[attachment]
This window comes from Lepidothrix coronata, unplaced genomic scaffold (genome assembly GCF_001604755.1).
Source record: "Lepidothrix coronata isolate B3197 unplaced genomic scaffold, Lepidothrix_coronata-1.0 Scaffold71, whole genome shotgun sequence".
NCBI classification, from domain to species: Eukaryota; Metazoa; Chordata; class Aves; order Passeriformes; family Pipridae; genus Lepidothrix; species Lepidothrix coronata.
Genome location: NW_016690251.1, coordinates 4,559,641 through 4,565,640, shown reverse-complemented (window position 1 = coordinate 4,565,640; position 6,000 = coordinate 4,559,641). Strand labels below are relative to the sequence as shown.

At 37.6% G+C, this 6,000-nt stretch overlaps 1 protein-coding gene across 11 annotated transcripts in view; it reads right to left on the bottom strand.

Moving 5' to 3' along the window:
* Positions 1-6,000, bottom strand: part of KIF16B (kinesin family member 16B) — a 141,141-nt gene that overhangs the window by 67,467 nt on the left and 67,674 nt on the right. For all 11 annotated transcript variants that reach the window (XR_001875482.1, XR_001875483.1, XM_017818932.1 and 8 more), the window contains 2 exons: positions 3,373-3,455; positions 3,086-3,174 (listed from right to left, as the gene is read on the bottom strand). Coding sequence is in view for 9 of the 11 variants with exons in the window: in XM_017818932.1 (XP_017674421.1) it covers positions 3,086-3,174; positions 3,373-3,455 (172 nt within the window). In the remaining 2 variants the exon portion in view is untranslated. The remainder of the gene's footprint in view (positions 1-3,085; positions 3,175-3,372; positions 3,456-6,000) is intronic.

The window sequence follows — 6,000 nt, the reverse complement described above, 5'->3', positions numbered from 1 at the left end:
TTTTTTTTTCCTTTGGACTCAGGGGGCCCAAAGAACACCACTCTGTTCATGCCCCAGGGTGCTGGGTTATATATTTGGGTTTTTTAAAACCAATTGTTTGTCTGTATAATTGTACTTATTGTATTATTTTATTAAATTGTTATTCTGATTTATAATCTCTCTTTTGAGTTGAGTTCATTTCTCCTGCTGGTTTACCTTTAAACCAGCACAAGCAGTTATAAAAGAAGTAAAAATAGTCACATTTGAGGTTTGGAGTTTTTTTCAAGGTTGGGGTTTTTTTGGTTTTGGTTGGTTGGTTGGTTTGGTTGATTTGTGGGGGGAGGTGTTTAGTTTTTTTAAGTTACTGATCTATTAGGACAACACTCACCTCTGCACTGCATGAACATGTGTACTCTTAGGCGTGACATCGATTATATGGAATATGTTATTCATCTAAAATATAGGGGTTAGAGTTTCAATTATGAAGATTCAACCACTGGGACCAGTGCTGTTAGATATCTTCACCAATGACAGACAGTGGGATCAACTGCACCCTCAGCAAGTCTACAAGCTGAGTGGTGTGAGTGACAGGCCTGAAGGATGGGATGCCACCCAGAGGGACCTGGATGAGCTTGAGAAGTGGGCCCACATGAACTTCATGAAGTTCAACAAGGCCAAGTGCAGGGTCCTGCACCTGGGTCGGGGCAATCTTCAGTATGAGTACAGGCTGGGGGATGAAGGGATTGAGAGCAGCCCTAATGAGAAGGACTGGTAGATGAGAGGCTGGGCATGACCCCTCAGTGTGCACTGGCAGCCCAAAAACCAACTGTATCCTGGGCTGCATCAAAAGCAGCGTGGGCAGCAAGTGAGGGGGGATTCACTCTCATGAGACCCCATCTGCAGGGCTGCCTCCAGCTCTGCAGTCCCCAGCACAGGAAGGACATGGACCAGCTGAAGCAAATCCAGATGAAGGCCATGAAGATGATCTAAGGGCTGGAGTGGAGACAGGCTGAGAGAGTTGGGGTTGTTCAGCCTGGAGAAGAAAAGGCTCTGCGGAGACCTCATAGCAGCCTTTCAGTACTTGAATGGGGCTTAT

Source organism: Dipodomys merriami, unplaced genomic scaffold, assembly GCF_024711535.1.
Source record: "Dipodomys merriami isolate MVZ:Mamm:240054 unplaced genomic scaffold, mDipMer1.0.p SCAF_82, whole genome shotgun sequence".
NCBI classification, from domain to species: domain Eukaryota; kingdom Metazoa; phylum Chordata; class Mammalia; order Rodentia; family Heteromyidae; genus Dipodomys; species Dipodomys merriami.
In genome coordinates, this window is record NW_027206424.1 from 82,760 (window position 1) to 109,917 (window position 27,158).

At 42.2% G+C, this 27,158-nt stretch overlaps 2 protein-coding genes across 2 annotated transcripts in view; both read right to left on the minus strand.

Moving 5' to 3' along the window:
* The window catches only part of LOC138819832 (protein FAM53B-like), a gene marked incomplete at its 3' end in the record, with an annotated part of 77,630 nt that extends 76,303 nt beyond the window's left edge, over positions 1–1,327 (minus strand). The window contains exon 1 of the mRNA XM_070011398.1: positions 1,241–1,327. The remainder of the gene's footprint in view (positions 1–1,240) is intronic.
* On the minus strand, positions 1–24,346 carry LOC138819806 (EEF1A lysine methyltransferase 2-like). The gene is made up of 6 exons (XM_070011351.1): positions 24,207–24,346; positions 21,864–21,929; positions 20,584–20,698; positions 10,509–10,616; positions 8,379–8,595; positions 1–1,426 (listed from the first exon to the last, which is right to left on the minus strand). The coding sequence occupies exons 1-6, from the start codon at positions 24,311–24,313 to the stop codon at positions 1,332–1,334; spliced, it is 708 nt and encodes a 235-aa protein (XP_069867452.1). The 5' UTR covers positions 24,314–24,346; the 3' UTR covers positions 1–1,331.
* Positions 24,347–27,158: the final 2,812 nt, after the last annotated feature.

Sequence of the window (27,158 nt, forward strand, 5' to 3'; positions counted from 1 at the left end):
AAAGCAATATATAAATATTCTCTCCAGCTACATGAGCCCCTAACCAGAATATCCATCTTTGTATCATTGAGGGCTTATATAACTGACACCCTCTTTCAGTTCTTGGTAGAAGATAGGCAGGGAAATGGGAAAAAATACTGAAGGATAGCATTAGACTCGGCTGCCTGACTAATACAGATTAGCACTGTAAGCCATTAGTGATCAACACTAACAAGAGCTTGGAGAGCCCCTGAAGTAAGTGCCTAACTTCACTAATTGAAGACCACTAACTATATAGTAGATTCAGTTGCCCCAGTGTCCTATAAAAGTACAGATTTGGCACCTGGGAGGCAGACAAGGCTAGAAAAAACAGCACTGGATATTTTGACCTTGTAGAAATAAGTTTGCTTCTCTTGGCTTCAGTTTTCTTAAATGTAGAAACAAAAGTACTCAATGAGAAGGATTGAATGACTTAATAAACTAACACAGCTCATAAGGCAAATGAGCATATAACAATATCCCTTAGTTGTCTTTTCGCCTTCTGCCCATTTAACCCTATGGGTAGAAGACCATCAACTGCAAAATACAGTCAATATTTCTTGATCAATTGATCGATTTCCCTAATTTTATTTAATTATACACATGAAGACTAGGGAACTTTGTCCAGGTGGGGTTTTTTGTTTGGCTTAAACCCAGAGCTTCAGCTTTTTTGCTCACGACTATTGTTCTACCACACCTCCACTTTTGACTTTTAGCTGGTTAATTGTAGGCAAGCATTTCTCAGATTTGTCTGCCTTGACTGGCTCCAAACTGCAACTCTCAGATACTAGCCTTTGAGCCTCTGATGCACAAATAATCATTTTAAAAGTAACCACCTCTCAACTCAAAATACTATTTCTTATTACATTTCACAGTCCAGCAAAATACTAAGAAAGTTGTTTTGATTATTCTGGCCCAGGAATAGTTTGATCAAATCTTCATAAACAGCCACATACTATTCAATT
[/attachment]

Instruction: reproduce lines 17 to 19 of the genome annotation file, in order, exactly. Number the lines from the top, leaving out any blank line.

* On the minus strand, positions 1–24,346 carry LOC138819806 (EEF1A lysine methyltransferase 2-like). The gene is made up of 6 exons (XM_070011351.1): positions 24,207–24,346; positions 21,864–21,929; positions 20,584–20,698; positions 10,509–10,616; positions 8,379–8,595; positions 1–1,426 (listed from the first exon to the last, which is right to left on the minus strand). The coding sequence occupies exons 1-6, from the start codon at positions 24,311–24,313 to the stop codon at positions 1,332–1,334; spliced, it is 708 nt and encodes a 235-aa protein (XP_069867452.1). The 5' UTR covers positions 24,314–24,346; the 3' UTR covers positions 1–1,331.
* Positions 24,347–27,158: the final 2,812 nt, after the last annotated feature.

Sequence of the window (27,158 nt, forward strand, 5' to 3'; positions counted from 1 at the left end):